Friday, December 3, 2010

Kumonosu-jō (Throne of Blood)

Akira Kurosawa and Shakespeare are on the exact same wave length, and this re-imagining of one of Shakespeare's greatest and bloodiest plays, "Macbeth" goes to show it.

It is set at Spider Castle, which is situated at the edge of a hunted forest--Spider Forrest. Lord Tsuzuki (King Duncan) received the news of his troops victory over the rebels and of brave Washizu's (Macbeth; played by Toshiro Mifune) courage and instrumental help in the battle and decides to give him a promotion and make him lord of the North Castle who's former lord was forced to commit seppuku because of his disloyalty to Lord Tsuzuki. Mean wile, as Washizu and his close friend Miki (Banquo) are returning from the battle they are both for told of the future events by a evil spirit in the forest (standing in for the Weird Sisters): Washizu is to become lord of the recently fallen North Castle and later be lord of his master's land while Miki's son is to later be lord of his masters land. When Washizu and Miki arrive back at Spider Castle they find, to their surprise, that part of the fortune for told to them came true. Washizu then tells his wife of the fortune and their acquirement of the North Castle and the story unfolds.

One of the main differences between this movie and "Macbeth" is that Washizu is arguably less evil then the famed Thane, however his wife, is arguably even more evil then Lady Macbeth is. Instead of Macbeth hiring three murders to kill Banquo, Washizu's wife--unbeknownst to Washizu--has a gaurd carry out the deed.

I must admit that Toshiro Mifune is one of my favorite actors, and he only cements his greatnesss to me in this film. Really does play Washizu to a tee, and sometimes I am even convinced that Mifune himself is a madman.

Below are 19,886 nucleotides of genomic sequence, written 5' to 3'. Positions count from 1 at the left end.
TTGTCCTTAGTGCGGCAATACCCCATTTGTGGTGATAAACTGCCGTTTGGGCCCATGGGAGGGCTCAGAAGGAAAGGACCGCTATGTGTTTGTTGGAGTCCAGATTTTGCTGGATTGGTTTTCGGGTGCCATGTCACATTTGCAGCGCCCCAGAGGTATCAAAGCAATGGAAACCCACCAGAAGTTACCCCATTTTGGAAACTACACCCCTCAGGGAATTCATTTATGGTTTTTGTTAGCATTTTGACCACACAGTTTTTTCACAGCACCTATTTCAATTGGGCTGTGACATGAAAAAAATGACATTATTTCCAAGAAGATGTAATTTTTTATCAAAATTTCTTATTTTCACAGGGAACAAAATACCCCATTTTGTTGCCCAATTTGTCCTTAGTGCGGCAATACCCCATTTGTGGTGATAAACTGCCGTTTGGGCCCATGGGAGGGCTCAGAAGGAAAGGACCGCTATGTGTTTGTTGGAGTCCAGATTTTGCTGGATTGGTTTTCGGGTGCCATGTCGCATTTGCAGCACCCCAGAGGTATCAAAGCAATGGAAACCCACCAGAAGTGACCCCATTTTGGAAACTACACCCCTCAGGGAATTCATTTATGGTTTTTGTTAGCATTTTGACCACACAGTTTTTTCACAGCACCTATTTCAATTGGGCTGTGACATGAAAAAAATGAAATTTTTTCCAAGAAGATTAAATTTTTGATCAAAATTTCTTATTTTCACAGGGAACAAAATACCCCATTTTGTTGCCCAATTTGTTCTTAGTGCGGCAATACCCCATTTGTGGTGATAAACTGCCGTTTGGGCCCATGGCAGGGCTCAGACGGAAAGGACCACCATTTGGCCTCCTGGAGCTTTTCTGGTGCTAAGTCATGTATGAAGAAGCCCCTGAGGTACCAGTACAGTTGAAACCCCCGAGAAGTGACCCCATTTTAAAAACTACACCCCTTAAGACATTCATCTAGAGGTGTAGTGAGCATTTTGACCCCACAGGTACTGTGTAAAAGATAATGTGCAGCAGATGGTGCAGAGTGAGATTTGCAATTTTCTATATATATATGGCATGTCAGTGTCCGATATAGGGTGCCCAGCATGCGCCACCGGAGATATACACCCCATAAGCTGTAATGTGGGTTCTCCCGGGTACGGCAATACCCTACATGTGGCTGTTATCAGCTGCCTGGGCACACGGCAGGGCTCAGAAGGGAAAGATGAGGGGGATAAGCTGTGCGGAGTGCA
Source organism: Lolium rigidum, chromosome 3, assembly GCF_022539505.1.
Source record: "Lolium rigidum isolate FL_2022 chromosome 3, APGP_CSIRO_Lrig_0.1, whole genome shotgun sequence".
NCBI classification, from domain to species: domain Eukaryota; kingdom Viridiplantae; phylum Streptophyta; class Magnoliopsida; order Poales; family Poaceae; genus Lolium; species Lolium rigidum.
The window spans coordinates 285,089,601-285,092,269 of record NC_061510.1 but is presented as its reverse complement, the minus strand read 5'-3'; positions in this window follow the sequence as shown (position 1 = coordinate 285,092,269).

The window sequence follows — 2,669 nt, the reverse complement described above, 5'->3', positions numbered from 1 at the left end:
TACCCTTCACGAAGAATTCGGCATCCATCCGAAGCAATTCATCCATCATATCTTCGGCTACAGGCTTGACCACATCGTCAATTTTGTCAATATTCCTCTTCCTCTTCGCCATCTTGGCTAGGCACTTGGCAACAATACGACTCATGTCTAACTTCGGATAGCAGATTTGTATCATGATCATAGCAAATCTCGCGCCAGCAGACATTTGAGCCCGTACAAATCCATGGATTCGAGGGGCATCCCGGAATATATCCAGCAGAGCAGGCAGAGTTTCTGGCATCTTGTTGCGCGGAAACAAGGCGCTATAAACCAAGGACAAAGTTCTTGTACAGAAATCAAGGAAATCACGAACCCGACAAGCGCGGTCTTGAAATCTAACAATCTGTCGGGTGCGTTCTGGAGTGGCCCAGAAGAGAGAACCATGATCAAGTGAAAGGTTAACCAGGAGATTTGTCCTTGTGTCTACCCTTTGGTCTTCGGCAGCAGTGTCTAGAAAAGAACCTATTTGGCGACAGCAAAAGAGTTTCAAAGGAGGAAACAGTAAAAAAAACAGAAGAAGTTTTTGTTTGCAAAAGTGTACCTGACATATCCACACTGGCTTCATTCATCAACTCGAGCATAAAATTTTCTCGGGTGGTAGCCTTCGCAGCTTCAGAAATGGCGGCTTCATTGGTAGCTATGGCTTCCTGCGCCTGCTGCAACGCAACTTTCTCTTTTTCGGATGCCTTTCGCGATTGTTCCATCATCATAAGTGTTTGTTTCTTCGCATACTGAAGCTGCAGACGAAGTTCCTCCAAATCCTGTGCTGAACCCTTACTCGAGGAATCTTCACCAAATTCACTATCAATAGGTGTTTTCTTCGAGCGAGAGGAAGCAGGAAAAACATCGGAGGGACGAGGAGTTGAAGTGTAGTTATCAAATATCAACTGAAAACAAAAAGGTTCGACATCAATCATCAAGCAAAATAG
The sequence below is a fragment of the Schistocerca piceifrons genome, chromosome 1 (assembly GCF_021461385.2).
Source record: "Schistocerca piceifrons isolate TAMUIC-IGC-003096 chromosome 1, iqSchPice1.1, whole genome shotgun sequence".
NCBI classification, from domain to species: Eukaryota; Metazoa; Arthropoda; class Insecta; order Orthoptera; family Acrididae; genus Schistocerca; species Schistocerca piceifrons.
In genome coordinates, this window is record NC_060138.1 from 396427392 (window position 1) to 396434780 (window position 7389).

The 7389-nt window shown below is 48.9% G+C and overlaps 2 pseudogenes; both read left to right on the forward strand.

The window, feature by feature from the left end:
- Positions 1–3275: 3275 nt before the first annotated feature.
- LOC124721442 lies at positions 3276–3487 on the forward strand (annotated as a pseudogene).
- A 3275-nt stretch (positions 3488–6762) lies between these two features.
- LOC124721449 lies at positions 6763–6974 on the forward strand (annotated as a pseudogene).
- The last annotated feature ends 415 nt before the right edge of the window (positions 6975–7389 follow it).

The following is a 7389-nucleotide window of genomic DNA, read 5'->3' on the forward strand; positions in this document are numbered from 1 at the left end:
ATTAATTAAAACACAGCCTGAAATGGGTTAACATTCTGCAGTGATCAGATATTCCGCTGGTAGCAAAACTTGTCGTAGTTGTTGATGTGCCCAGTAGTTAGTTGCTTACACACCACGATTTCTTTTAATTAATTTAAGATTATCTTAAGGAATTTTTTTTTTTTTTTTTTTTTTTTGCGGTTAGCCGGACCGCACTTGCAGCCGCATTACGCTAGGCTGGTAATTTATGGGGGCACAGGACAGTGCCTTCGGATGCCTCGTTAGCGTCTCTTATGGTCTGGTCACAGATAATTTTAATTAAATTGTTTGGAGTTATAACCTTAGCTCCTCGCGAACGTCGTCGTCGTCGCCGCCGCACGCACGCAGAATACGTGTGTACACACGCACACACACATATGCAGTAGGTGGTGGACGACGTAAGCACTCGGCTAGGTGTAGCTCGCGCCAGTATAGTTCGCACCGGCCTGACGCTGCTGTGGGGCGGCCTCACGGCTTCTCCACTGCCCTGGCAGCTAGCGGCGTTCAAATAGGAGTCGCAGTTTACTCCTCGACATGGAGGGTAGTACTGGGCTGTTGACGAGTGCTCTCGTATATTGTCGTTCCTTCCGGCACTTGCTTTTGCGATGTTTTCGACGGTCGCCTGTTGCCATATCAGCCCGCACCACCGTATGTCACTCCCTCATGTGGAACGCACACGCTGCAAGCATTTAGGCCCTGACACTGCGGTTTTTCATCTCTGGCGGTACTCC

I strongly recommend this play to anybody. You don't have to know the "Macbeth", Shakespeare, Kurosawa, or Mifune to really understand the film. It simply is an awsome work of art. I'd give it a 9.5 out of 10.

Saturday, October 30, 2010


One of Terry Gilliam's greatest, and the first film I have done preformed in my native language. The film takes place in a dystopian society, where all anybody cares about is their credit score and what they will buy for Christmas. The film follows Sam Lowry (Jonathan Pryce), who works a dead end job in the Ministry of Information and is plagued by frequent day-dreams of saving beutiful maidens.

Sam gets caught up in a government mix up when he meets what he thinks to be the love of his life and a suspected terrorist, and thats about all I can tell you without ruining the rest of the movie for you. Just watch it, its really good!

This film is a funny and slapstick humor filled attack on capitolism and governmental buracracy. Once Sam is even told to "Confess or this will serously damage your credit score." The film does bring about a few great points on how the western civilizations might be losing what really maters in life, not botox but love and human relationships.

All in all I'd give this movie a 7.5 out of 10. Some parts do tend to drag, but the beutiful set designs and the wonderful music compositions and top knoch acting leads to great entertainment.

Tuesday, September 28, 2010

Det Sjunde Inseglet (The Seventh Seal)